We are making our way through history by reading A Child’s History of the World by V.M. Hillyer. After studying United States history for two years (because my kids loved it that much!), Old Testament history, then each state’s history and geography, I thought it was time to get a good overview of the history of the world! This book is more like a long narrative, rather than a history text book, from early man to the 20th century. My goal is to let the children explore and delve deeper into the topics and time periods that interest them. So, our first stop of deeper study is Egypt!
We are also reading along with Usborne Time Traveller and The Usborne Book of World History. We have written in hieroglyphics, illustrated a map of Egypt and the Nile River, made Egyptian collars with paper plates, measured and constructed a paper pyramid, watched a youtube movie of an aerial view of Egypt, and built Lego pyramids (complete with a sphinx, burial pyramids for the wives, Egyptian pyramid workers and for some reason one Egyptian in a pool)!
The favorite activity though was mummifying apples! The kids got a big kick out of this! And it was very simple to do!
Sadly, our apple Pharaohs died, one in battle and one from old age. We had to prepare them for burial.
Step 1: I helped peel the apple and cut out the brains and organs (the core). You can keep the organs in canopic jars, if you want!
Step 2: We carved a simple face on each Pharaoh, which was harder than we thought!
Step 3: Placed the Pharaoh in a jar.
Step 4: Filled the jar with Natron.
Natron was an important preservative the Egyptians used in their embalming process.Natron worked to preserve the mummy in 3 ways:
- Dried the moisture in the flesh to inhibit the growth of bacteria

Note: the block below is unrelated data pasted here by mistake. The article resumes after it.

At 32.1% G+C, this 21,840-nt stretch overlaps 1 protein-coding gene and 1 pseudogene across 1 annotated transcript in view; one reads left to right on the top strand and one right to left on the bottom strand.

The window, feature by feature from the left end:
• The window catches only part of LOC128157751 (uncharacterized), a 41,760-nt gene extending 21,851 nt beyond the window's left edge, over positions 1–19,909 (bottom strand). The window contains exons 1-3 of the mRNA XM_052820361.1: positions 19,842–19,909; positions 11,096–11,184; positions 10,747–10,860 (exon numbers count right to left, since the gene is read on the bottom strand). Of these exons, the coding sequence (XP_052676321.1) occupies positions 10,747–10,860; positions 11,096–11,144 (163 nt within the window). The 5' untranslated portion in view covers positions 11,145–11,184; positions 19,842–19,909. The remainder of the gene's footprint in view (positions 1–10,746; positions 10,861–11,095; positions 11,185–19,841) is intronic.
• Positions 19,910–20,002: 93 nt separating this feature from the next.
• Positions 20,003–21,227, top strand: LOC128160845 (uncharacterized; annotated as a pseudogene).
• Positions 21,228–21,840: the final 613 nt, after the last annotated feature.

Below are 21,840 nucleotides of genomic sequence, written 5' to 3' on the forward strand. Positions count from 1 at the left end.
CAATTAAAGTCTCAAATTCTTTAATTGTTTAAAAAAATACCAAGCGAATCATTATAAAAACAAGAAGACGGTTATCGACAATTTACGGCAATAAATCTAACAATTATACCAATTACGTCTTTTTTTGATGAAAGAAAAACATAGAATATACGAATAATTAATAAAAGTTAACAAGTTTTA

- Degreased to remove moisture-filled fat cells
- Served as a microbial disinfectant.
If you don’t have natron, you can simply mix table salt and baking soda, with a ratio of 2:1.
Step 5: Seal the jar and wait at least a week! This process would have taken as long as 100 days in ancient Egypt. The apples had shrunk, turned brown and had started to dry out. We opened the jars after 7 days. I might wait a little longer for even more shrinkage.
My children wanted their Pharaohs to have a tomb to rest in. They found a box, placed the apple heads inside and gathered jewels, furniture and statues they might need in the afterlife. Well, that is what my daughter did. My son added bouncy balls, paper clips and a Star Wars toy….:)
Other books we checked out from our local library:
- 20 Fun Facts About the Great Pyramids by Kristen Rajczak
- First Facts About the Ancient Egyptians by Jacqueline Morley
- Make it Work! Ancient Egypt, The Hands on Approach to History by Andrew Haslam
- Cat Mummies by Kelly Trumble
Hands on Egypt Multimedia Sampler– 5 Unique hands on activities!
Be sure to check out my other blogs about teaching ideas!
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*The Pharaoh often had several wives but only one was queen.
*Girls usually married around the age of 12 and boys around age 15
*Women could own property and earn wages as well as divorce and remarry.
*Bread was full of grit from the grindstone and sand was added to the grain to speed grinding, both of which wore away people’s teeth.